Bangkok was once called the “Venice of the East” because its original buildings stood on stilts above the Chao Phraya River. However, as Bangkok grew larger, most canals were filled and paved.

Traffic police in Bangkok wear facemasks because of dangerous levels of air pollution. Additionally, police stations are equipped with oxygen tanks in case exhaust fumes overwhelm the officers. More than 20% of Bangkok’s police have some form of lung disease. One Thai bank estimated that Bangkok’s pollution woes cost the nation $2.3 billion annually in lost production, wasted energy, and health costs.

The 2004 tsunami hurtled a wall of water 30 feet high over Thailand’s coast, killing over 8,000 people. An estimated 1,500 Thai children lost their parents and more than 150,000 Thais working in the fishing or tourist industries lost their livelihoods.

One-tenth of all animal species on Earth live in Thailand.

Prostitution is technically illegal in Thailand, but the law is very rarely enforced. Estimates of the number of sex workers vary from 30,000 to more than 1 million.

More than 1,500 species of orchids grow wild in Thai forests. Thailand is the world’s number one orchid exporter.

Siamese cats are native to Thailand. In Thai they are called wichen-maat, meaning “moon diamond.” A 14th-century book of Thai poems describes 23 types of Siamese cats; today only six breeds are left. Giving a pair of Si Sawat cats (a type of Siamese cats) to a bride is supposed to bring good luck to the marriage.

Thailand is home to what may be the world’s longest snake, the reticulated python. The largest one ever found stretched over 33 feet (10 m) from end to end.

Thailand is home to the world’s longest poisonous snake, the king cobra. The cobra can reach more than 18 feet long, and one bite from it can kill an elephant.

The largest living lizard is native to Thailand. The monitor lizard can grow as long as 7 feet.

Approximately 10% of the world’s bird species live in Thailand, a greater proportion than in all of Europe or North America.

Swiftlet nests are made from strands of saliva from the male swiftlet bird. Swiftlet nests collected from Thai caves can fetch more than $900 per pound. It is one of the world’s most coveted and expensive food items.

The Mekong River, which forms part of Thailand’s eastern border, supports more than 1,300 species of fish. It holds some of the world’s largest freshwater fish, including a giant catfish which can reach nearly 10 feet long and weigh as much as 660 lbs.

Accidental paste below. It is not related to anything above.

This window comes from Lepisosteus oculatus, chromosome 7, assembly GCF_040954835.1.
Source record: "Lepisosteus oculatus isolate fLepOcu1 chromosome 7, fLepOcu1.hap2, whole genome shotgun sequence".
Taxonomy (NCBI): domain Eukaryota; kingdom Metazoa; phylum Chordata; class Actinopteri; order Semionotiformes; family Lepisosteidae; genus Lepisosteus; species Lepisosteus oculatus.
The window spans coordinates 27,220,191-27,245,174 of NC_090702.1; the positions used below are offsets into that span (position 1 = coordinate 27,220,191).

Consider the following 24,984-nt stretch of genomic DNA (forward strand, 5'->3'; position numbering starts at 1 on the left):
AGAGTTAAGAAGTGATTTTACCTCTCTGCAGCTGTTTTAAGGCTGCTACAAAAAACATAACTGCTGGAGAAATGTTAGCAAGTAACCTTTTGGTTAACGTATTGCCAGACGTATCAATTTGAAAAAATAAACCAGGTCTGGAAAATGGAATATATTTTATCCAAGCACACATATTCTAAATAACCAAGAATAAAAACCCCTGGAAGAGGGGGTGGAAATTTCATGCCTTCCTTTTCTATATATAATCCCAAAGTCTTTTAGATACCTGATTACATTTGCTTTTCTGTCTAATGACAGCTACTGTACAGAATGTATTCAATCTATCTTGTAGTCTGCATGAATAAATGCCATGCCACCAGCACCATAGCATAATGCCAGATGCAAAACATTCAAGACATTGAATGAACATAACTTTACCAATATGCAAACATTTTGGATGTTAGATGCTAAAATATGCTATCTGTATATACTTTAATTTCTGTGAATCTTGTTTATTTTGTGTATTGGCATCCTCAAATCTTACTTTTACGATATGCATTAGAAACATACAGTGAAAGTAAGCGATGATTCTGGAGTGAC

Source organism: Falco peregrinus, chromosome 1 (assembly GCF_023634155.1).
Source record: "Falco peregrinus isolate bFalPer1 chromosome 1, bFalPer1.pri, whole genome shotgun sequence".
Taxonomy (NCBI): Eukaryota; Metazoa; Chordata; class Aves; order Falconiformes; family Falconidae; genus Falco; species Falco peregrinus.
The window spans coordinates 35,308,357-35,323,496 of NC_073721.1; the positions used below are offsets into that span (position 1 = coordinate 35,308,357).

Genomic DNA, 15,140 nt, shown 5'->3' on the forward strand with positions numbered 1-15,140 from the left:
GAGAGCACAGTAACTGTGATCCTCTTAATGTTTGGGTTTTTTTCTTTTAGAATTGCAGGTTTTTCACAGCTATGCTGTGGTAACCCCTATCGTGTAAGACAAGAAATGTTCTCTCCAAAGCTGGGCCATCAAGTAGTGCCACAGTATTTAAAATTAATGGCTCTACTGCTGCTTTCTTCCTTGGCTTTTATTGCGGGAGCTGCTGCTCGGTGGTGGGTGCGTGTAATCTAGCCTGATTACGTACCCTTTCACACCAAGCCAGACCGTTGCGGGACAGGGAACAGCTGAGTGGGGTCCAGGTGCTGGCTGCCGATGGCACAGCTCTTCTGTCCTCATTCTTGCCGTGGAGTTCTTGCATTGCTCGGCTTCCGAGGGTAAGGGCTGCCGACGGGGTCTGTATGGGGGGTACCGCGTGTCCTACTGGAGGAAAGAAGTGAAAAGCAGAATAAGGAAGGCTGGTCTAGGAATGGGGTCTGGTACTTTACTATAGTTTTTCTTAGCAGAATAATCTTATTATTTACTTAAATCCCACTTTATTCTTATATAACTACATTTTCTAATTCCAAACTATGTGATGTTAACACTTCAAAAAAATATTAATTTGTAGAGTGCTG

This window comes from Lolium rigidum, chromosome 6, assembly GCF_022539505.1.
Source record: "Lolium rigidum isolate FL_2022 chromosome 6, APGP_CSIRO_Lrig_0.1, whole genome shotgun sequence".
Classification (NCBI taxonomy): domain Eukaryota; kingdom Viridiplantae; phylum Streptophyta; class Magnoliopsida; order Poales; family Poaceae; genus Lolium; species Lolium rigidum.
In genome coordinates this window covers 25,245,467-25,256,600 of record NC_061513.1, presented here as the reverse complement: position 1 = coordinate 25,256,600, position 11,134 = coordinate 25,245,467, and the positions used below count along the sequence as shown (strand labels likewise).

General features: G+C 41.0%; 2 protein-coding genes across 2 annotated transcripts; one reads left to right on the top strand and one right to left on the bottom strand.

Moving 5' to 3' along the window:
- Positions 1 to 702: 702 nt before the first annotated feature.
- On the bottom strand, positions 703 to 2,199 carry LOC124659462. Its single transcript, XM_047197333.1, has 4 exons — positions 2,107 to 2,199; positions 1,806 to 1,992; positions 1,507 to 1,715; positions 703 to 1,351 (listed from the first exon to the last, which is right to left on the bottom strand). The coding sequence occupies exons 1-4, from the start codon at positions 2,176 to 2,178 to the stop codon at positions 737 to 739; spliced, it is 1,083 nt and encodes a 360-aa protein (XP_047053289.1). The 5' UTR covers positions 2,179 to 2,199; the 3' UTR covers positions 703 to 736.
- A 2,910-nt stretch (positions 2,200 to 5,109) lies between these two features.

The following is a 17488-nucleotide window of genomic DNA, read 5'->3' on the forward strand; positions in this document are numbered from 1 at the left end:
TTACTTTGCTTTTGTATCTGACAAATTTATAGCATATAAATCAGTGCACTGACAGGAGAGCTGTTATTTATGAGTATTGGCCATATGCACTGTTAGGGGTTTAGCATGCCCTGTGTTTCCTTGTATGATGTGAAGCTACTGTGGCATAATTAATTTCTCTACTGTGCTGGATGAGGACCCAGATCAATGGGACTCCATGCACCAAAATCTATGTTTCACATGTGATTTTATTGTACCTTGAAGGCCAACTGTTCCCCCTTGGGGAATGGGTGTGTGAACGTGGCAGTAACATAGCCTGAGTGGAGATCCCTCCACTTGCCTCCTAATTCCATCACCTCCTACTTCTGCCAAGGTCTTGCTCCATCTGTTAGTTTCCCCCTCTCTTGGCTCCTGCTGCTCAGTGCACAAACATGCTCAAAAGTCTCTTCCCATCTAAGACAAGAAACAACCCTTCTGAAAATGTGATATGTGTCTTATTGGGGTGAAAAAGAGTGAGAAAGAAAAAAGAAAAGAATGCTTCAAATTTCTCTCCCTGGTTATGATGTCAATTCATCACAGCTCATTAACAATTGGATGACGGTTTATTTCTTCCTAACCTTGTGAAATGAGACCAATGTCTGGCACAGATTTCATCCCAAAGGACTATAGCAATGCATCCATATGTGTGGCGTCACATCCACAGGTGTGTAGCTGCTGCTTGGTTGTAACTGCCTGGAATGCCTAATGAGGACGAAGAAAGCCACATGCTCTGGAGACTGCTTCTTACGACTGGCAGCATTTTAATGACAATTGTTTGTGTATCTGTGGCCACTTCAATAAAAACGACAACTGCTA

One of Thailand’s most curious creatures is the mudskipper, which is a fish that is capable of walking on land and climbing trees. It uses its fins to “walk” and can absorb oxygen through its skin and lining in its mouth. It spends most of its time out of the water, eating the algae in tidal pools.

A century ago, more than 100,000 elephants lived in Thailand, with about 20,000 of them untamed. Now, there are about 5,000, with less than half of them wild.

Both the Hollywood movie and Broadway play of The King and I are banned in Thailand. Based on the Siamese ruler King Mongkut and a teacher named Anna Leonowens, the movie is seen as insulting to the king. While the movie depicts him as uncultured, he is believed to be the first Asian ruler to speak, read, and write English fluently. He also is considered highly intelligent, cultured, and well read. Further, he is known as the father of Thai scientists.

Thailand’s and the world’s longest reigning monarch is Bhumibol Adulyadej, who became King Rama IX in June 1946. He was born in the U.S. in 1927 when his father was studying medicine at Harvard. He owns a patent on a form of cloud seeding and holds a degree in engineering from Switzerland. He also plays the sax and composed Thailand’s national anthem.

Over 300,000 Thai have settled in North America with the largest communities along the West Coast in cities such as Los Angeles, San Francisco, and Vancouver. Today, over 10,000 Americans live in Thailand.

World-famous golfer Tiger Woods is the son of an American father and a Thai mother.

Just as the bald eagle is a symbol of the U.S., the Garuda (a creature from the Hindu religion) is a national and royal symbol of Thailand.